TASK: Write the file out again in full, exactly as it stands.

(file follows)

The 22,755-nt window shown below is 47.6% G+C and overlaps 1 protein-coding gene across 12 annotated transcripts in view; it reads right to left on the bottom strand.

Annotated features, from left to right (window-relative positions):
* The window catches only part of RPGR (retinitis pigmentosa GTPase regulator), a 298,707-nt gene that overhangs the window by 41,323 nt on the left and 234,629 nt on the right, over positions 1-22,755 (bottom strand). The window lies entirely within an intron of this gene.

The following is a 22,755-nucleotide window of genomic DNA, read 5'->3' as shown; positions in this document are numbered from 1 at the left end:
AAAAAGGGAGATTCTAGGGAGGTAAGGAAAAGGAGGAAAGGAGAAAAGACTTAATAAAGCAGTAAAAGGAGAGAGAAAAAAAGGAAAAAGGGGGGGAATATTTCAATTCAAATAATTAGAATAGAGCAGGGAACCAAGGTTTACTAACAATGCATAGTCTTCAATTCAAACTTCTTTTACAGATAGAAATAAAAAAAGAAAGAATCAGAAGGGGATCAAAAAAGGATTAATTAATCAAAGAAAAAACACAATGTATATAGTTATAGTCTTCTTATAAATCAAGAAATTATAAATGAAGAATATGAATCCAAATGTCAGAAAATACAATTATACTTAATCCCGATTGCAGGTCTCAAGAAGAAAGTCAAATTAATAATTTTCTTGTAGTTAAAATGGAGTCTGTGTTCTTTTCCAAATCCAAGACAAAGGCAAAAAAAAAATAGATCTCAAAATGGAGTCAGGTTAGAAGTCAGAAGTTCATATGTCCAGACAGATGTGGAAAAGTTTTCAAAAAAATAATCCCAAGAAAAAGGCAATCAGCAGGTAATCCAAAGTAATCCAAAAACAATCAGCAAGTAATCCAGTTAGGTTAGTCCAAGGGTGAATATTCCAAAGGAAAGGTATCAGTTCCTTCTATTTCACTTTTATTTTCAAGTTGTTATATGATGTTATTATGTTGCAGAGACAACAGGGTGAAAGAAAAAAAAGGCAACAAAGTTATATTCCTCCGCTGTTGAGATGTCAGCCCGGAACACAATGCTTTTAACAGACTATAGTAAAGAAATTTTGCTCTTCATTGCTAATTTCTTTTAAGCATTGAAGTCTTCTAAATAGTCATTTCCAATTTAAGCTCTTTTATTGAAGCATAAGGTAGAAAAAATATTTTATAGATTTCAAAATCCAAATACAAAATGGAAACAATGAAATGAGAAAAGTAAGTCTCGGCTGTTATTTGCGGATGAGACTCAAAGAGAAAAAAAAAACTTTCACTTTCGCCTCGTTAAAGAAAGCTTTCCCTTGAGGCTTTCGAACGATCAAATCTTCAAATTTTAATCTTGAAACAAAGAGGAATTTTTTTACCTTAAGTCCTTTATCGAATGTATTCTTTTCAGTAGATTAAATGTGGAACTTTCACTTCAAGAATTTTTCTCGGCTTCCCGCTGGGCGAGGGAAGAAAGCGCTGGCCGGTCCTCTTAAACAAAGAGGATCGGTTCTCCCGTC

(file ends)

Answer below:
The 22,755-nt window shown below is 47.6% G+C and overlaps 1 protein-coding gene across 12 annotated transcripts in view; it reads right to left on the bottom strand.

Annotated features, from left to right (window-relative positions):
* The window catches only part of RPGR (retinitis pigmentosa GTPase regulator), a 298,707-nt gene that overhangs the window by 41,323 nt on the left and 234,629 nt on the right, over positions 1-22,755 (bottom strand). The window lies entirely within an intron of this gene.

The following is a 22,755-nucleotide window of genomic DNA, read 5'->3' as shown; positions in this document are numbered from 1 at the left end:
AAAAAGGGAGATTCTAGGGAGGTAAGGAAAAGGAGGAAAGGAGAAAAGACTTAATAAAGCAGTAAAAGGAGAGAGAAAAAAAGGAAAAAGGGGGGGAATATTTCAATTCAAATAATTAGAATAGAGCAGGGAACCAAGGTTTACTAACAATGCATAGTCTTCAATTCAAACTTCTTTTACAGATAGAAATAAAAAAAGAAAGAATCAGAAGGGGATCAAAAAAGGATTAATTAATCAAAGAAAAAACACAATGTATATAGTTATAGTCTTCTTATAAATCAAGAAATTATAAATGAAGAATATGAATCCAAATGTCAGAAAATACAATTATACTTAATCCCGATTGCAGGTCTCAAGAAGAAAGTCAAATTAATAATTTTCTTGTAGTTAAAATGGAGTCTGTGTTCTTTTCCAAATCCAAGACAAAGGCAAAAAAAAAATAGATCTCAAAATGGAGTCAGGTTAGAAGTCAGAAGTTCATATGTCCAGACAGATGTGGAAAAGTTTTCAAAAAAATAATCCCAAGAAAAAGGCAATCAGCAGGTAATCCAAAGTAATCCAAAAACAATCAGCAAGTAATCCAGTTAGGTTAGTCCAAGGGTGAATATTCCAAAGGAAAGGTATCAGTTCCTTCTATTTCACTTTTATTTTCAAGTTGTTATATGATGTTATTATGTTGCAGAGACAACAGGGTGAAAGAAAAAAAAGGCAACAAAGTTATATTCCTCCGCTGTTGAGATGTCAGCCCGGAACACAATGCTTTTAACAGACTATAGTAAAGAAATTTTGCTCTTCATTGCTAATTTCTTTTAAGCATTGAAGTCTTCTAAATAGTCATTTCCAATTTAAGCTCTTTTATTGAAGCATAAGGTAGAAAAAATATTTTATAGATTTCAAAATCCAAATACAAAATGGAAACAATGAAATGAGAAAAGTAAGTCTCGGCTGTTATTTGCGGATGAGACTCAAAGAGAAAAAAAAAACTTTCACTTTCGCCTCGTTAAAGAAAGCTTTCCCTTGAGGCTTTCGAACGATCAAATCTTCAAATTTTAATCTTGAAACAAAGAGGAATTTTTTTACCTTAAGTCCTTTATCGAATGTATTCTTTTCAGTAGATTAAATGTGGAACTTTCACTTCAAGAATTTTTCTCGGCTTCCCGCTGGGCGAGGGAAGAAAGCGCTGGCCGGTCCTCTTAAACAAAGAGGATCGGTTCTCCCGTC